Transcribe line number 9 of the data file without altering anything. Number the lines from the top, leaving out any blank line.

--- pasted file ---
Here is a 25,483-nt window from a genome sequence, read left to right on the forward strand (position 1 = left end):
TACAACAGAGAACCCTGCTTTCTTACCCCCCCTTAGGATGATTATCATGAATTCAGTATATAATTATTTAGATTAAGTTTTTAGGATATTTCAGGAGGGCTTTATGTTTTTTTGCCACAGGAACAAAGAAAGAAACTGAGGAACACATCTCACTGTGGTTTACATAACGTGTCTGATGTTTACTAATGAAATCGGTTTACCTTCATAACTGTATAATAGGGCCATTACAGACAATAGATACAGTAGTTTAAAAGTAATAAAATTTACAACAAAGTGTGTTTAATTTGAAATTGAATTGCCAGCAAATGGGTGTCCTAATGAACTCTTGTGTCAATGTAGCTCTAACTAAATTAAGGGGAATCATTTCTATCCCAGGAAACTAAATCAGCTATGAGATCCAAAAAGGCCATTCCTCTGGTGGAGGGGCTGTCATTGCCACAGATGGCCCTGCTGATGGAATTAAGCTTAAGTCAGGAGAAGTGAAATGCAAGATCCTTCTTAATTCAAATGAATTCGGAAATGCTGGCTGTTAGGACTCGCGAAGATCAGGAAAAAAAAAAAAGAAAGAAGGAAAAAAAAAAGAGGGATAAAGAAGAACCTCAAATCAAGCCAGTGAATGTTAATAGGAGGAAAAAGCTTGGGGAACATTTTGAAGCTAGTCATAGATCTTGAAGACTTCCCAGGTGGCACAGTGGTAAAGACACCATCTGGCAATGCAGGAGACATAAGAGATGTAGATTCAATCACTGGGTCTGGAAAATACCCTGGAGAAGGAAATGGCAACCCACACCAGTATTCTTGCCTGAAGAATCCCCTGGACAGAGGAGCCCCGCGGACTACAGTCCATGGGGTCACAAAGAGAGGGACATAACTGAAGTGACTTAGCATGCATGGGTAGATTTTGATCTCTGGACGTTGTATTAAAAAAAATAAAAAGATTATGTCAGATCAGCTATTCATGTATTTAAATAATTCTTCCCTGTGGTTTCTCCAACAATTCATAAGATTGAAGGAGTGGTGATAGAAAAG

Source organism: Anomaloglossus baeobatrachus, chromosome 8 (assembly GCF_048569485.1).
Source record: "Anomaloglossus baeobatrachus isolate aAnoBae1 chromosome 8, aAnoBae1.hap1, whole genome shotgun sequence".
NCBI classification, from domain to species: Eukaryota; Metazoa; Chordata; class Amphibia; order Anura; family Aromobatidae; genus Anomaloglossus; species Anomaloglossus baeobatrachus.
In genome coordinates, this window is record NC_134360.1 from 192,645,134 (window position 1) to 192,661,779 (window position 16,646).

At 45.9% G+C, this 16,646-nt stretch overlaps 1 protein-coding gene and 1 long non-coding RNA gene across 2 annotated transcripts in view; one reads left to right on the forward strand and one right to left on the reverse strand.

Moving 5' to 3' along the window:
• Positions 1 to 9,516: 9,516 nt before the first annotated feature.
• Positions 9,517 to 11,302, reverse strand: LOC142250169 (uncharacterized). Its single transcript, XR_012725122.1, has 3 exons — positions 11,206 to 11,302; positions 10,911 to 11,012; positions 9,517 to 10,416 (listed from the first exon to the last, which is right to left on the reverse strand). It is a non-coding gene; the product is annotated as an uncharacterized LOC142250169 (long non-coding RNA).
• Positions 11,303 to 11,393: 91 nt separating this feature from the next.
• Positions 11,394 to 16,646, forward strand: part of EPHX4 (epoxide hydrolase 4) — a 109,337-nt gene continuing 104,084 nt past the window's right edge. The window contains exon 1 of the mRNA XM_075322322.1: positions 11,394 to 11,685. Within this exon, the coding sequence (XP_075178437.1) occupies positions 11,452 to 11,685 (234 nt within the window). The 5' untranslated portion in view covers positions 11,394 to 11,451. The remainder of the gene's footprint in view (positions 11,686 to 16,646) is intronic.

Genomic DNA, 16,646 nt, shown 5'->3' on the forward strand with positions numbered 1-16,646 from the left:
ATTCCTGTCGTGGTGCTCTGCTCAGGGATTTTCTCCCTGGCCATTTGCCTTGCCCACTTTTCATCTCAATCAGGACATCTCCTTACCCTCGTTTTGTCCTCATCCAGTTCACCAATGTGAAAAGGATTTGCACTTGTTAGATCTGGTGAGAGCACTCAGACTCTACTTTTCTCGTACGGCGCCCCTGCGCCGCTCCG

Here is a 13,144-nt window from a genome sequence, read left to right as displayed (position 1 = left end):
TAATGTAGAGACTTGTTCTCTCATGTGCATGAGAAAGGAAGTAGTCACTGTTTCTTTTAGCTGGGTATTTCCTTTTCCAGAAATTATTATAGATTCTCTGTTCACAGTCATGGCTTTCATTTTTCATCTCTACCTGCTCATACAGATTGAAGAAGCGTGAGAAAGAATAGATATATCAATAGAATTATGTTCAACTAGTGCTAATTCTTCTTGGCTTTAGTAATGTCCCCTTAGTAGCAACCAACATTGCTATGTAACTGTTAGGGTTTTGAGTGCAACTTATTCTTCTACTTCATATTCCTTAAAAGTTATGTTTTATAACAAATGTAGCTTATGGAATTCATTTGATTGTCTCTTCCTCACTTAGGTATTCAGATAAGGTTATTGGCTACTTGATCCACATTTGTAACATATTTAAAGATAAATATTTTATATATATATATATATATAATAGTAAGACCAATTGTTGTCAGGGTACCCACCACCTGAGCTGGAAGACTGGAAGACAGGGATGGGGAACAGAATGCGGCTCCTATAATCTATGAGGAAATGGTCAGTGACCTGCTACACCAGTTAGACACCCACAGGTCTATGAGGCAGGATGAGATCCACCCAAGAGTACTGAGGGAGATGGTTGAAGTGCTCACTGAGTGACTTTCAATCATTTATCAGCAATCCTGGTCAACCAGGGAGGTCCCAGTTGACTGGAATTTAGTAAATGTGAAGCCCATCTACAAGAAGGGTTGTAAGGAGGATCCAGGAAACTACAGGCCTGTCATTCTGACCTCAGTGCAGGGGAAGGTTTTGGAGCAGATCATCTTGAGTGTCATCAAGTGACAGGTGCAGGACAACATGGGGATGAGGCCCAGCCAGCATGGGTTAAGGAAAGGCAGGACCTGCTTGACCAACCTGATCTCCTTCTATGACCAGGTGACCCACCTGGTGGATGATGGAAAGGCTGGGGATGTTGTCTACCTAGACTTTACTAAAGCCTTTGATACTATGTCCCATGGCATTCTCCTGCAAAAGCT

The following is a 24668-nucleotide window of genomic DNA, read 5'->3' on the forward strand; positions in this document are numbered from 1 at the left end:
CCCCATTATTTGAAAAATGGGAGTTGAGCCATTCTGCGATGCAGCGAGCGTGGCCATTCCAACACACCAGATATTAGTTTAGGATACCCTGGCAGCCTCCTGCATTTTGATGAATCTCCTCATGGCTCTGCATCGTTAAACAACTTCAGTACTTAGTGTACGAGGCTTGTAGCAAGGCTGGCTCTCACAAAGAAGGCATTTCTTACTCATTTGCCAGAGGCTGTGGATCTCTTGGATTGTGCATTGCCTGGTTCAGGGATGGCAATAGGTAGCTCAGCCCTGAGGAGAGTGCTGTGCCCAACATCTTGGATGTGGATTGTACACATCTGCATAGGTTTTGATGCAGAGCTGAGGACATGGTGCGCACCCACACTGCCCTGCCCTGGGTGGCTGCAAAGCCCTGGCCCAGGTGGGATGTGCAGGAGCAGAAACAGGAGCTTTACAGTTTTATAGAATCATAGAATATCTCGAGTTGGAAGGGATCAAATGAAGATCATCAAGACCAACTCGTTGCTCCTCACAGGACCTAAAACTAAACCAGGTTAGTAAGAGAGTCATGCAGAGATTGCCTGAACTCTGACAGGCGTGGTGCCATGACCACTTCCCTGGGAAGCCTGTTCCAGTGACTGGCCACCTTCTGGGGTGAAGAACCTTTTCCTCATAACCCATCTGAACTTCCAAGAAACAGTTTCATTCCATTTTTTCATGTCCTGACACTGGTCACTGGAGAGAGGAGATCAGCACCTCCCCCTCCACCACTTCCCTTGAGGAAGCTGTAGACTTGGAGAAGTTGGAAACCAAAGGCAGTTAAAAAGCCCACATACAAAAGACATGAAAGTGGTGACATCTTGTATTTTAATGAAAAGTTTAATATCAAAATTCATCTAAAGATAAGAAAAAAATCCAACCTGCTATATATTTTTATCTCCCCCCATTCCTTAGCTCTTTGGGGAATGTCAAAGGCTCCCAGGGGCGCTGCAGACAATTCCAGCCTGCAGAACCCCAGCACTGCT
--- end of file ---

• Positions 1 to 9,516: 9,516 nt before the first annotated feature.